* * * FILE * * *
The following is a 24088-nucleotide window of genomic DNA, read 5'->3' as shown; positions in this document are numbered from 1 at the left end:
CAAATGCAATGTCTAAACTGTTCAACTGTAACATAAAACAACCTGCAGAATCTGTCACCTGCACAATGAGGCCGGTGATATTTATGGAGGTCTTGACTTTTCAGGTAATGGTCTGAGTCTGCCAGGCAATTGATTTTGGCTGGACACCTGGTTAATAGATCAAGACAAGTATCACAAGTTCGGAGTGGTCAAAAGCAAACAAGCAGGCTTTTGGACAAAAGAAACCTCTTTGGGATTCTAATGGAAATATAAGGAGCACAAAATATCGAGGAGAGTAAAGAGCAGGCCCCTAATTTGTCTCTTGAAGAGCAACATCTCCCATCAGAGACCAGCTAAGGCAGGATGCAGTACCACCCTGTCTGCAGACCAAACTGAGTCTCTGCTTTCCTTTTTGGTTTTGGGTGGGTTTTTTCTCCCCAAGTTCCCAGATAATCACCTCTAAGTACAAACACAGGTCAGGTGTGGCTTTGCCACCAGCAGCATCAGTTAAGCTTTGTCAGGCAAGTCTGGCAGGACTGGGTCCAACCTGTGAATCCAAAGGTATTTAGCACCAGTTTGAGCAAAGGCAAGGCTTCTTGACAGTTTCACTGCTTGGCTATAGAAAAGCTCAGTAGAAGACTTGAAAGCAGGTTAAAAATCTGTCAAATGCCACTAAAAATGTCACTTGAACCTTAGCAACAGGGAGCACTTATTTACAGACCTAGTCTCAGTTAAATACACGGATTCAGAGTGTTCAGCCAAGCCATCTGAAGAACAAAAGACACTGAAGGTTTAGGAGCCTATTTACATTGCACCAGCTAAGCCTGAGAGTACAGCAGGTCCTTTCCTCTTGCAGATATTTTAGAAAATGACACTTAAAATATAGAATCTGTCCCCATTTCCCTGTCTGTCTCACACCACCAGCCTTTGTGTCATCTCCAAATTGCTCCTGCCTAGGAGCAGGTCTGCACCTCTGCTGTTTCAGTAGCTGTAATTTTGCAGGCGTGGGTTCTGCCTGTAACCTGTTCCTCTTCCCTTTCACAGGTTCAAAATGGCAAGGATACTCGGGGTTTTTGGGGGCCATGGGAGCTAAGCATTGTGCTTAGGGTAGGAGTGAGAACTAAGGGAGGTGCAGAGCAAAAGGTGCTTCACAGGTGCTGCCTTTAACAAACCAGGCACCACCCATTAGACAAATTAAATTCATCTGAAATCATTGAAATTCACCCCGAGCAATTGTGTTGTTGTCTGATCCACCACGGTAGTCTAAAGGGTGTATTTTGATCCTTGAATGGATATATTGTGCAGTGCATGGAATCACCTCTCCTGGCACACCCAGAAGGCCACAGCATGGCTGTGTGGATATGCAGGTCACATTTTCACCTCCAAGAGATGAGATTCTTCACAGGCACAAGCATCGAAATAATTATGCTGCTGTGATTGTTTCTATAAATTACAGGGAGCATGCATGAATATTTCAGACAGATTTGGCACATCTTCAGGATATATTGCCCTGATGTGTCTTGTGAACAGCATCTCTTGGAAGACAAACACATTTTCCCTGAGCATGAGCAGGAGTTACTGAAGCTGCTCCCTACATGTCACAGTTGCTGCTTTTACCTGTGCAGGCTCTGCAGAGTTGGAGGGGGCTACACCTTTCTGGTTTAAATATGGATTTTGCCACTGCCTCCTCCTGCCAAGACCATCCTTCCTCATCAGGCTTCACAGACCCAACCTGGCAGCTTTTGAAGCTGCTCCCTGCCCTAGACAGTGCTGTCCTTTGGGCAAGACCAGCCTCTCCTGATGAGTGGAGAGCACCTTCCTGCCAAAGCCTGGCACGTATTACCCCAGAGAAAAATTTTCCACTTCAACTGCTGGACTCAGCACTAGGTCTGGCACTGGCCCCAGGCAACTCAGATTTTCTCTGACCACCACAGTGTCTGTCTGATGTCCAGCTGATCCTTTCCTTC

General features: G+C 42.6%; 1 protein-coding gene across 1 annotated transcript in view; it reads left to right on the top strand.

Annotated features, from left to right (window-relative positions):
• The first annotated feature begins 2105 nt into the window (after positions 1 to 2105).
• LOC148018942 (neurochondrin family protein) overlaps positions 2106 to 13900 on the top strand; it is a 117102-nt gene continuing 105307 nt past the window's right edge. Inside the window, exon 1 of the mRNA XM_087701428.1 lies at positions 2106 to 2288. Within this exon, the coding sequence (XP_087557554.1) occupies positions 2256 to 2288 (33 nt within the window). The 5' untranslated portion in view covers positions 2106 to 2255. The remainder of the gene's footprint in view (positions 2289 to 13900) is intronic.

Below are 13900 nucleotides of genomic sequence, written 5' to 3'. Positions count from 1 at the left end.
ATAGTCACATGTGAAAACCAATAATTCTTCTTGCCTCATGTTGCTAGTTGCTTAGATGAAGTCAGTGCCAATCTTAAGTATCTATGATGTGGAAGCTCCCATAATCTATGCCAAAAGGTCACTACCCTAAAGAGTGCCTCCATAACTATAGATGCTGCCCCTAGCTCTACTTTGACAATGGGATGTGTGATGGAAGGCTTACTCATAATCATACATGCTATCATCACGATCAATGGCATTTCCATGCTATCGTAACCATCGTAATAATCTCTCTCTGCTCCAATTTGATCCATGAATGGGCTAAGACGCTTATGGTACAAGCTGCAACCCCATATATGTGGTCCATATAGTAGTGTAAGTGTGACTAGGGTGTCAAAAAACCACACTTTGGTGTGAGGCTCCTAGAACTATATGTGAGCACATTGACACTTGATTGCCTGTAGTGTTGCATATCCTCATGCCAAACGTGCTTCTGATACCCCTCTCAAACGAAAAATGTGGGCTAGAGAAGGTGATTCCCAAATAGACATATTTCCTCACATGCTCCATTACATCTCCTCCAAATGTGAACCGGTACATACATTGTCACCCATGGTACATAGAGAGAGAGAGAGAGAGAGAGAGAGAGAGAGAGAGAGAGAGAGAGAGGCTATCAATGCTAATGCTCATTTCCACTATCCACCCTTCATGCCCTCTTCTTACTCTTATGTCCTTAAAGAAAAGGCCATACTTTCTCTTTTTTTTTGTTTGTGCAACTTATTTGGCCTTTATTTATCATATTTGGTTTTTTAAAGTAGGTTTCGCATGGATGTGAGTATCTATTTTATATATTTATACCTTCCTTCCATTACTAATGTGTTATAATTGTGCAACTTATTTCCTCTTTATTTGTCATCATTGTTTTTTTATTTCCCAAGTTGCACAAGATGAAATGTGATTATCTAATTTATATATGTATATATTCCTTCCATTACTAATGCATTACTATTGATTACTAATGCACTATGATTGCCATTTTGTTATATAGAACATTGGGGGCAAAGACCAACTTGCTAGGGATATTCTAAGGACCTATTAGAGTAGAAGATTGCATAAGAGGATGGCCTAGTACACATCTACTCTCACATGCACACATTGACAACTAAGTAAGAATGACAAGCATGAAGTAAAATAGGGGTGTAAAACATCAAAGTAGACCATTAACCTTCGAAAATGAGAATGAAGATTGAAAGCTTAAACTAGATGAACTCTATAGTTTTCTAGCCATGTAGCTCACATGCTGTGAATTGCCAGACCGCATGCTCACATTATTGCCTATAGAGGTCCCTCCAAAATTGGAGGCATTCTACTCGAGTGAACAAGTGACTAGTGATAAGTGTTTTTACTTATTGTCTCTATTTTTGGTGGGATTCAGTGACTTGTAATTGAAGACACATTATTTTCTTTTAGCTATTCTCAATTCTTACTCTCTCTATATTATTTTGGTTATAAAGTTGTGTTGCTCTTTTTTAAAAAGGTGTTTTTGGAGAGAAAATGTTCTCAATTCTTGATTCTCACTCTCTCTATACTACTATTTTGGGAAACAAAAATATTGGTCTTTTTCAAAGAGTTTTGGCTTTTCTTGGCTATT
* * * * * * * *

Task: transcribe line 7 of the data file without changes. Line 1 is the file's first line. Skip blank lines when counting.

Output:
Below are 13900 nucleotides of genomic sequence, written 5' to 3'. Positions count from 1 at the left end.